March 31, 1998

Monsanto Takes Terminator

Its Now or Never for Agricultural Biodiversity in Bratislava

After a week of silence on the subject, the USA (a country that is not a Party to the UN Convention on Biological Diversity) is lobbying hard to re-write the Friends of the Chair' report on the Terminator - a technology widely condemned by numerous CBD members. Why the sudden spurt of behind the scenes activity? On May 11th, the giant Monsanto Corporation - a company with close White House connections and major multinational muscle - bought control of the Terminator patent. For Governments fighting to protect agricultural biodiversity in the Convention, its now or never.

Monsanto, the world's second largest pesticides corporation, has vaulted from nowhere to become the world's fourth largest seed company. Between mid-1996 and the end of 1997, Monsanto spent roughly US $2 billion in seed-related acquisitions. Its May 11th announcement that the corporation will take over Dekalb and Delta and Pine Land seed companies adds a staggering US $4.3 billion to its merger bill. By way of comparison, if Monsanto's Monday splurge were spent on public sector research, it would fully fund the entire CGIAR system at 1998 levels for over 12 years. But it is not who Monsanto is buying - but what patents it is acquiring - that has observers alarmed. Monsanto now has the Terminator - and maybe much more.

Monsanto's Cotton is King: Less than 24 hours after the take over announcement, US anti-trust authorities were already admitting concern over Monsanto's control of the US cotton seed market. Sometime ago, Monsanto bought Stoneville Pedigree Seed with 12% of the American market. Monday's purchase of Delta and Pine Land (with 73% of the US cotton seed market) for approximately US $1.8 billion gives Monsanto an overwhelming 85% share in the United States and a dominant position in cotton seed markets ranging from Australia and Mexico to China. Monsanto is also negotiating to introduce its transgenic cotton varieties into Argentina and South Africa.

Maize Monopoly: There is no less unease over Monsanto's maize seed activity. The take-over of Dekalb - the second largest maize seed enterprise in the USA - for a stunning US $2.5 billion is hard on the heels of Monsanto's 1997 acquisition of Holden Seeds. About 25-35% of US maize acreage is based on Holden's germplasm. The two purchases make Monsanto the dominant player in the seed industry's most lucrative market. Monsanto's major domestic competitor is the DuPont - Pioneer Hi-Bred alliance that formed in 1997 when DuPont took a 20% position in Pioneer - the undisputed world leader in maize seed sales. Until the May 11th announcement, rumours were rife that DuPont and Monsanto would merge. Some observers still regard this as a possibility. The US firms have to face off the in the global marketplace against Novartis - the Swiss behemoth that ranks number one in pesticides, number two in seeds, number three in pharmaceuticals, and number nine in veterinary medicines. In related deliberations in Bratislava, the Swiss government is actively pushing a proposal elaborated in consultation with Novartis to establish a voluntary code of conduct for industry in access to genetic resources. Critics fear the proposal may be used to derail national legislation in developing countries seeking to implement the principal of equitable sharing of biodiversity benefits called for in the Convention.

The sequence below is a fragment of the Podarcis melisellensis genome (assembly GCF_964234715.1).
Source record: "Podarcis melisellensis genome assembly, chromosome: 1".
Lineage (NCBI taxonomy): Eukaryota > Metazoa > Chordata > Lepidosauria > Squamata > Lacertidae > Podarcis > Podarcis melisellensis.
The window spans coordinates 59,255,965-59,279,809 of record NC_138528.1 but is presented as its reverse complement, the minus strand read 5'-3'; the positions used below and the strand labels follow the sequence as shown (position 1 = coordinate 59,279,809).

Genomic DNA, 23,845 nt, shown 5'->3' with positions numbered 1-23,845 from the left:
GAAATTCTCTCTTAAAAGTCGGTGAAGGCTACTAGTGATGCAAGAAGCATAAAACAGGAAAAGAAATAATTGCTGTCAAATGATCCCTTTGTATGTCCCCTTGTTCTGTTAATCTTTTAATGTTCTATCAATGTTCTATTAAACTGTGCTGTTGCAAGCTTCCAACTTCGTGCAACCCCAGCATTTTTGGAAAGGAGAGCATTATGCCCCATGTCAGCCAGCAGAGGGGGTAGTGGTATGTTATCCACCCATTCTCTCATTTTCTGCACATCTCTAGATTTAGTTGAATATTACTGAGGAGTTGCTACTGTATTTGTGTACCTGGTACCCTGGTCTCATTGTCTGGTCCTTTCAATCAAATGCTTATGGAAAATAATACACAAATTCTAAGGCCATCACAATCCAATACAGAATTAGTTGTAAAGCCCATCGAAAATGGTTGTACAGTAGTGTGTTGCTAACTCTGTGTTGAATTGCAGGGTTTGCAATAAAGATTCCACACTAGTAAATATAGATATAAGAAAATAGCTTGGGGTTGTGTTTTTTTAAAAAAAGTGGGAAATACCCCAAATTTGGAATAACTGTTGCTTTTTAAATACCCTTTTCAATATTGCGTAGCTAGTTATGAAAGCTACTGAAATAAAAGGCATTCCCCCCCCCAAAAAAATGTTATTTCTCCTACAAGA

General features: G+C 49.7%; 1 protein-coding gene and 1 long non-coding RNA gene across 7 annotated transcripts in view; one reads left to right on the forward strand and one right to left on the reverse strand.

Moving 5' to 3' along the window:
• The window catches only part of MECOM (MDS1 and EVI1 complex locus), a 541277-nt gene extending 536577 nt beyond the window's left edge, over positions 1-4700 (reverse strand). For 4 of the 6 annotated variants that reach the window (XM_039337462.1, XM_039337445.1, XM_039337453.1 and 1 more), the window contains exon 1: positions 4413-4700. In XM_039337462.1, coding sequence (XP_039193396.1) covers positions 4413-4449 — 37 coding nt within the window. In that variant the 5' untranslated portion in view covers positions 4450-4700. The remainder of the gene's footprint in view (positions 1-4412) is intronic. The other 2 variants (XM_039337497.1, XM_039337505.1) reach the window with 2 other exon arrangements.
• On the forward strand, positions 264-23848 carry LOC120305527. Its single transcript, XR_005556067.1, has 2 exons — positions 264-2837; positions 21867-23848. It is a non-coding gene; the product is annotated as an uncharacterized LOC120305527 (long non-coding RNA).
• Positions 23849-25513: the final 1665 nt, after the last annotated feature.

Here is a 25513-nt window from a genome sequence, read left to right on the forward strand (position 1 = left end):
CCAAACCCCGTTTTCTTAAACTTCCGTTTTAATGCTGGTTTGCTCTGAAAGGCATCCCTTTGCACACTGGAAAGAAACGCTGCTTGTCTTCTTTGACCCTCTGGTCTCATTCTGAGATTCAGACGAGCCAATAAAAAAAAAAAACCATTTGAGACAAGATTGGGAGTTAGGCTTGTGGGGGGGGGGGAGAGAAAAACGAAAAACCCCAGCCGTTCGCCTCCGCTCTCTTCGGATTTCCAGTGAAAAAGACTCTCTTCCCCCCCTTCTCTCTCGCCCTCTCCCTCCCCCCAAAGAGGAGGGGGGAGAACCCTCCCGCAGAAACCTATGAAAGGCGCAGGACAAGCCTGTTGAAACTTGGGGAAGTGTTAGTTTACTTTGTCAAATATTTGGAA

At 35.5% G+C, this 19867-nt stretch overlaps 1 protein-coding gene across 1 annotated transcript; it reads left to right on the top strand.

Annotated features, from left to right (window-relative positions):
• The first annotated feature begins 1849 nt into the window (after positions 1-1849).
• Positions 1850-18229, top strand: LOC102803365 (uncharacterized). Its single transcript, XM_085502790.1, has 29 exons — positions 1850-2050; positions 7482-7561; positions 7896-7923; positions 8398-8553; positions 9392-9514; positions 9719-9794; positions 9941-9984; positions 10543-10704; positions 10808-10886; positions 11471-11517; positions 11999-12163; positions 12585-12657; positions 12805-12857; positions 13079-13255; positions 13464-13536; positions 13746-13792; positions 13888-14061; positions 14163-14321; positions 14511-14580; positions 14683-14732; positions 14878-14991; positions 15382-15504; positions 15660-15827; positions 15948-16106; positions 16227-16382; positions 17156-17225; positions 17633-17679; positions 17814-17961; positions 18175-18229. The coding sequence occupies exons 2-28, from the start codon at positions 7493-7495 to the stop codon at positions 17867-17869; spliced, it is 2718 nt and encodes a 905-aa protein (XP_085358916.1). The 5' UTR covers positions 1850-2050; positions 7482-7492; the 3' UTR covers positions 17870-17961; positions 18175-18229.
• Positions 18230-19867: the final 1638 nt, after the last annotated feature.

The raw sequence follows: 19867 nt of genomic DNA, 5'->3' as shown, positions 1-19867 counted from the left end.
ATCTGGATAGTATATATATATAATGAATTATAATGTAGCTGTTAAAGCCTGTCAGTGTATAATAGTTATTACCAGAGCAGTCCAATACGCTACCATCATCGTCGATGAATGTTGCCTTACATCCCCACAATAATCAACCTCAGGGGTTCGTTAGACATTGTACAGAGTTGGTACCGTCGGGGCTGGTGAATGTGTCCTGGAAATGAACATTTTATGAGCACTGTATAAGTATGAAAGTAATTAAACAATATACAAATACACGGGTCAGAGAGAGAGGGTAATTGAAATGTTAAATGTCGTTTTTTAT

Patent Power: The Monsanto patent monopolies are worrying delegations in Bratislava. While pundits and politicians are expressing concern about market share, they have overlooked Delta and Pine Land's major asset - the US patent issued to the company and to the US Department of Agriculture (USDA) just two months ago for the Terminator Technology. The patent on the seed-sterilising technology has been applied for throughout the world and is not confined to cotton. The patent inventors claim that the Terminator will work with any crop. Bratislava negotiators who comforted themselves that neither the USDA of Delta and Pine Land would exercise the clout necessary to impose the technology globally must have had a fearful night. Monsanto has a well-earned reputation of being an aggressive 'enforcer' when it comes to proprietary interests.